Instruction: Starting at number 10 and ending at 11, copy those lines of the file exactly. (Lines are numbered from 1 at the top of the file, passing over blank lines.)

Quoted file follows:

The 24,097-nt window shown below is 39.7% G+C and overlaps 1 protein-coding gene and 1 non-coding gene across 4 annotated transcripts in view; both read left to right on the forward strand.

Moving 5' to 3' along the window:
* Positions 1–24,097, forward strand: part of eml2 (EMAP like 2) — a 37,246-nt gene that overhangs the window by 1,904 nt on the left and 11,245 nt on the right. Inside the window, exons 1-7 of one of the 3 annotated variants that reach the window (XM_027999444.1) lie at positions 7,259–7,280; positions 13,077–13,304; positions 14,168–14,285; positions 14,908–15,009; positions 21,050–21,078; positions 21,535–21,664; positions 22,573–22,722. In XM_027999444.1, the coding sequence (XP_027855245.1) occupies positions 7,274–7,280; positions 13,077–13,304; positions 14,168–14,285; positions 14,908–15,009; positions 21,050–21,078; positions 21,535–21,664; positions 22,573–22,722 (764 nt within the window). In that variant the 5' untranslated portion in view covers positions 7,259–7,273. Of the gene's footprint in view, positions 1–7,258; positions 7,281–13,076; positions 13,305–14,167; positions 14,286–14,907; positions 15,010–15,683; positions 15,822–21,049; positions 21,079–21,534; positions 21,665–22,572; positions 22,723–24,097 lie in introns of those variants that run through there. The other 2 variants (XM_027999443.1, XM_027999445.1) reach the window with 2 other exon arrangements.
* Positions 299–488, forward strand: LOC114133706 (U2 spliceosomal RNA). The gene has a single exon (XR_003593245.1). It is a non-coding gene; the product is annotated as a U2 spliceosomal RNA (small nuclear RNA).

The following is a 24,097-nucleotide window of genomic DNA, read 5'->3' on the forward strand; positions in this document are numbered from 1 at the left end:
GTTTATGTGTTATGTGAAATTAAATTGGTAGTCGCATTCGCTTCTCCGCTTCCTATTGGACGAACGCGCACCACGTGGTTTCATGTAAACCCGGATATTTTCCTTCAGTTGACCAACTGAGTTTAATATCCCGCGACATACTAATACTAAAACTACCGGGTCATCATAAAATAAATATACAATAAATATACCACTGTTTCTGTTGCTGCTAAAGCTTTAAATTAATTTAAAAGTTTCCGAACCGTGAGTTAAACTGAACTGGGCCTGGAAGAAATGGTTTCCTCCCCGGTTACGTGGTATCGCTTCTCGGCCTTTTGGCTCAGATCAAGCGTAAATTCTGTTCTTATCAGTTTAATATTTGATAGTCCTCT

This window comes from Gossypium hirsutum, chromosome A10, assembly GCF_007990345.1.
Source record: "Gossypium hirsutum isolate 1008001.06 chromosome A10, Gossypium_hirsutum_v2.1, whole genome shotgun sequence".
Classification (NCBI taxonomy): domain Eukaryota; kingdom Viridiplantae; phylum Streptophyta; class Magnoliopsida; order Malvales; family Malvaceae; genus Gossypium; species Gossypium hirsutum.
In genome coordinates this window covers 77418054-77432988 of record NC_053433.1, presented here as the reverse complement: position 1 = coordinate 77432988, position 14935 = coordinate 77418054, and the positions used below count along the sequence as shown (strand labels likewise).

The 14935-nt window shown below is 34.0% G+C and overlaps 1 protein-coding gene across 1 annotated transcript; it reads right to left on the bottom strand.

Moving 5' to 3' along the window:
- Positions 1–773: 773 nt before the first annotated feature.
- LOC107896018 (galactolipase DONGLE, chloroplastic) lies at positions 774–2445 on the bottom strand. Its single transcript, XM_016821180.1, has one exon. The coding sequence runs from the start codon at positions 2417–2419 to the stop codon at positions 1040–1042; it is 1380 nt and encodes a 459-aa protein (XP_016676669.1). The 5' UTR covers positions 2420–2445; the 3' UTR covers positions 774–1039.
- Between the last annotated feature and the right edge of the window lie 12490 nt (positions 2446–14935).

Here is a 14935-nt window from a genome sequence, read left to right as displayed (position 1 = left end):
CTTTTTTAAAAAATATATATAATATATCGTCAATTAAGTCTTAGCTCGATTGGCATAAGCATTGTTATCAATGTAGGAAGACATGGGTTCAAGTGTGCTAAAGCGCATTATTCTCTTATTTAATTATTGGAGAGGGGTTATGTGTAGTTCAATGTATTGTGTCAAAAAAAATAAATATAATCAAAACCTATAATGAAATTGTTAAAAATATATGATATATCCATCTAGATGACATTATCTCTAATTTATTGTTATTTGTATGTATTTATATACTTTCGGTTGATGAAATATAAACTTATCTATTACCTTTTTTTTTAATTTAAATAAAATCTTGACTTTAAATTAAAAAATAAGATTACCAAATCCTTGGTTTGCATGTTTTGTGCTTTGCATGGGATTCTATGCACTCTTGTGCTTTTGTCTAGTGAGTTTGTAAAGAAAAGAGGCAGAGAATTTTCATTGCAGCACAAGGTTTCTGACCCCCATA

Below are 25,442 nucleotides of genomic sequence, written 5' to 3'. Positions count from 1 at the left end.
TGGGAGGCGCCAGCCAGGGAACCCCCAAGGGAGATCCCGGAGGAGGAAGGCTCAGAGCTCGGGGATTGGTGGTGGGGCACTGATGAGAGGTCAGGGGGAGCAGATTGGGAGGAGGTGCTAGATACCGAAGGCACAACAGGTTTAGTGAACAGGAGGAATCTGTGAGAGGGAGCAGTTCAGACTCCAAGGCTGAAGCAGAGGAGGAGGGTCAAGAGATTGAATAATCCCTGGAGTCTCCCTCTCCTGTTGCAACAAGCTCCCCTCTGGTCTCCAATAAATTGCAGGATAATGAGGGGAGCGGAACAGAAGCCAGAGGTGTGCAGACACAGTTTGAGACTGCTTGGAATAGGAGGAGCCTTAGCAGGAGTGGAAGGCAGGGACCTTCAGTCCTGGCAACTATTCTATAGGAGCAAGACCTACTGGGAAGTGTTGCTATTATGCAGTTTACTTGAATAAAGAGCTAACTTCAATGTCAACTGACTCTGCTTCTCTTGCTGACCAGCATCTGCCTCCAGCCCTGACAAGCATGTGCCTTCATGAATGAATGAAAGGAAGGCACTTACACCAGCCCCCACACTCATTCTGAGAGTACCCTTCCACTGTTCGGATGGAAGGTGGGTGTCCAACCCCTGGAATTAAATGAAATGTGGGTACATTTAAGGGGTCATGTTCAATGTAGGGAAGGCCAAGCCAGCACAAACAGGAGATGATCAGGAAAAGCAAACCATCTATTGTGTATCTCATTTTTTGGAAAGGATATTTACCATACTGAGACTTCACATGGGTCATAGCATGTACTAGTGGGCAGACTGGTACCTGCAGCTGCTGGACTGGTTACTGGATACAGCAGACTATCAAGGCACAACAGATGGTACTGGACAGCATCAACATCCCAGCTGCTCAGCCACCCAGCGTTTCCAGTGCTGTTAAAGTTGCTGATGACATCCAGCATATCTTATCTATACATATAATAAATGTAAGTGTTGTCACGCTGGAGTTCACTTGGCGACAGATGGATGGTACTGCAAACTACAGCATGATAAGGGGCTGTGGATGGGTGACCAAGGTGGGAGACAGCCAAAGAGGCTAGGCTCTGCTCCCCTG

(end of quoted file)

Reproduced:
In genome coordinates this window covers 77418054-77432988 of record NC_053433.1, presented here as the reverse complement: position 1 = coordinate 77432988, position 14935 = coordinate 77418054, and the positions used below count along the sequence as shown (strand labels likewise).

The 14935-nt window shown below is 34.0% G+C and overlaps 1 protein-coding gene across 1 annotated transcript; it reads right to left on the bottom strand.